I feel certain that most all folks and especially people from rural backgrounds understand what I’m attempting to say and in their mind also can see their neighborhood with good times going on in them. I won’t go so far as to call this Shangri-La but it was the place where I can say I had the best of times. For starters I had all my family there with me and we all were together in a time I hope I enjoyed and experienced as much as I think I did. These were prime time years that my parents and sister and brother were living in and I was smack dab in the middle of them and even though I’m sure I was a nuisance I hope I was a nuisance they loved. I mean I was cute and witty!

During those years growing up in the neighborhood I was a boy who liked to visit with all the neighbors and relatives that lived there. I found many times that there was more going on at their homes than ours and wouldn’t it have been awful if I had missed any of those events. Each person’s home or farm was unique in its own way and I liked to see them and compare them to each other. I would return home and report my daily findings to Mom and Dad and Peg and Ben. (Even if they really didn’t care as much as me.)

I would go from our house to Veve Winston’s house and see her canary. It was the only one I had ever seen. Then I would head over to Ed and Louise Maus’ farm and if I timed it right I was treated to a feast and spoiled a bit as they were brother and sister who never married and I think I became their adopted child. Onward then to Joe Bolender’s where he was good spirited and fortunately for me liked kids, even pesky ones like me, but Joe could return pesky with pesky himself.

I would make treks over to my Great Uncle Roy’s house and learn what he was up to as he was always busy and Aunt Ocie always made certain I got a piece of her grape pie. She might have been the best pie maker this world ever saw. Then back for a stop at Richard Davis’ farm to see how his team of horses was as they were the only team left when I was around. Just think about this. I walked to all these farms without someone to protect me and there never was a reason to worry for my safety as I was in my neighborhood and therefore always safe and loving every minute of it.

When I got older I made friends with Herb and Charlie Marshall and by this time I had moved up to bicycle transportation and it was a good thing as getting together was more frequent. Up the road from our house was Green Acres Farm, owned by my cousin Walt Houser. This was a daily event and as adults we batched together and farmed together for over five years. When I hit my twenties I met Sharon Parrish and we got married and set up housekeeping in the home where I was born. Life changed as we all know it does but through all this time the neighborhood did not. It was the back drop for me and a large part of my life to occur. (Sunshine, blue skies, green grass, and trees.) That is what still flashes in my mind just as positive things go through your minds.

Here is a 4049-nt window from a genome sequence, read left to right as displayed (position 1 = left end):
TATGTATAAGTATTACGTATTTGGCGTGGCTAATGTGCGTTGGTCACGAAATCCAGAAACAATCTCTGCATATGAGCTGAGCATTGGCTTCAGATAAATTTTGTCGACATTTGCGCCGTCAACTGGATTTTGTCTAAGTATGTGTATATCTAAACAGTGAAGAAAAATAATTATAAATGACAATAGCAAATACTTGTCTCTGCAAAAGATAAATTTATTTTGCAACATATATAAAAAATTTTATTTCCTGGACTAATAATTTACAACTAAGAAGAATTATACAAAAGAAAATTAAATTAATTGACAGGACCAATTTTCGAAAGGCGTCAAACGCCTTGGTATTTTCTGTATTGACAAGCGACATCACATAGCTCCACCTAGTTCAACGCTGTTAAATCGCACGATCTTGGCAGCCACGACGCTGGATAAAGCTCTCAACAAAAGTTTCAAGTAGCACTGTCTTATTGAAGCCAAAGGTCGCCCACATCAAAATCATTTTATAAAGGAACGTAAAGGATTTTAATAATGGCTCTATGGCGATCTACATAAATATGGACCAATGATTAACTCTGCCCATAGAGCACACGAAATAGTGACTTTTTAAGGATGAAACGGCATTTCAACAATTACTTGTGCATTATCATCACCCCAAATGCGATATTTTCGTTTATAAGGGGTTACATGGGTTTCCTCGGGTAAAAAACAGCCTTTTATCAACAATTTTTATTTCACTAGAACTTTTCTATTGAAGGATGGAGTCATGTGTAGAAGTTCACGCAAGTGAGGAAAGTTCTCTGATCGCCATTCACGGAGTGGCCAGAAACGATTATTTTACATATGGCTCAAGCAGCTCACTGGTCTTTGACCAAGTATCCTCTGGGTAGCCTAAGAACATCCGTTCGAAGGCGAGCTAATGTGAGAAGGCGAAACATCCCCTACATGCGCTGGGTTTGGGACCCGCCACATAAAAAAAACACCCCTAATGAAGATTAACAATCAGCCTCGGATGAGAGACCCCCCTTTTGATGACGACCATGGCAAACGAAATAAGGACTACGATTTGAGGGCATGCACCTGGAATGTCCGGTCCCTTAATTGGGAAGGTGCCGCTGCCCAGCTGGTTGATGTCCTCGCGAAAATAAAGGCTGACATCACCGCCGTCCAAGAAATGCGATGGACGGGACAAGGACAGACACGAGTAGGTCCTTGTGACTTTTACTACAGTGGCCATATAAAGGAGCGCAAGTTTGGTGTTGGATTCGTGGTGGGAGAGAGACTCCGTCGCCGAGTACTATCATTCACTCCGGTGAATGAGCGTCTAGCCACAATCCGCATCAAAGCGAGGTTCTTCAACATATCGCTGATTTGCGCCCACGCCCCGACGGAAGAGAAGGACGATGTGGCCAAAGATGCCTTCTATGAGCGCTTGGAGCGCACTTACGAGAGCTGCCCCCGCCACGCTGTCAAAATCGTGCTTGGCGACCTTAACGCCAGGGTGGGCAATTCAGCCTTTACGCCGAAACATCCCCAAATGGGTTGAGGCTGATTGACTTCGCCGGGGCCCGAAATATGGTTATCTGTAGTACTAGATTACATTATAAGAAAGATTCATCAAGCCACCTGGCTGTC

A lot of time has passed and so has the old neighborhood as I knew it. My family has moved on as have most all my neighbors who I visited and shared time with. Even the background has changed a lot. The farms and well-kept fences are gone as has a lot of the barns and out buildings. If I drove through the old neighborhood I might even have a hard time recognizing it.

Time does move on so they say and it is true that things and people change. It is just a part of this world spinning. We all have moved on and not always for the worse. A lot has been for the good. Fortunately I can just stop and think of something or someone or somewhere from that time and I can see it all again as it was and in my mind as it always will be. Better yet I can stop that thought and continue enjoying the here and now. Remember it all and enjoy it always.

Rick Houser grew up on a farm near Moscow in Clermont County and likes to share stories about his youth and other topics. He may be reached at houser734@yahoo.com.

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Rick Houser

The Good Old Days

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2016 News Democrat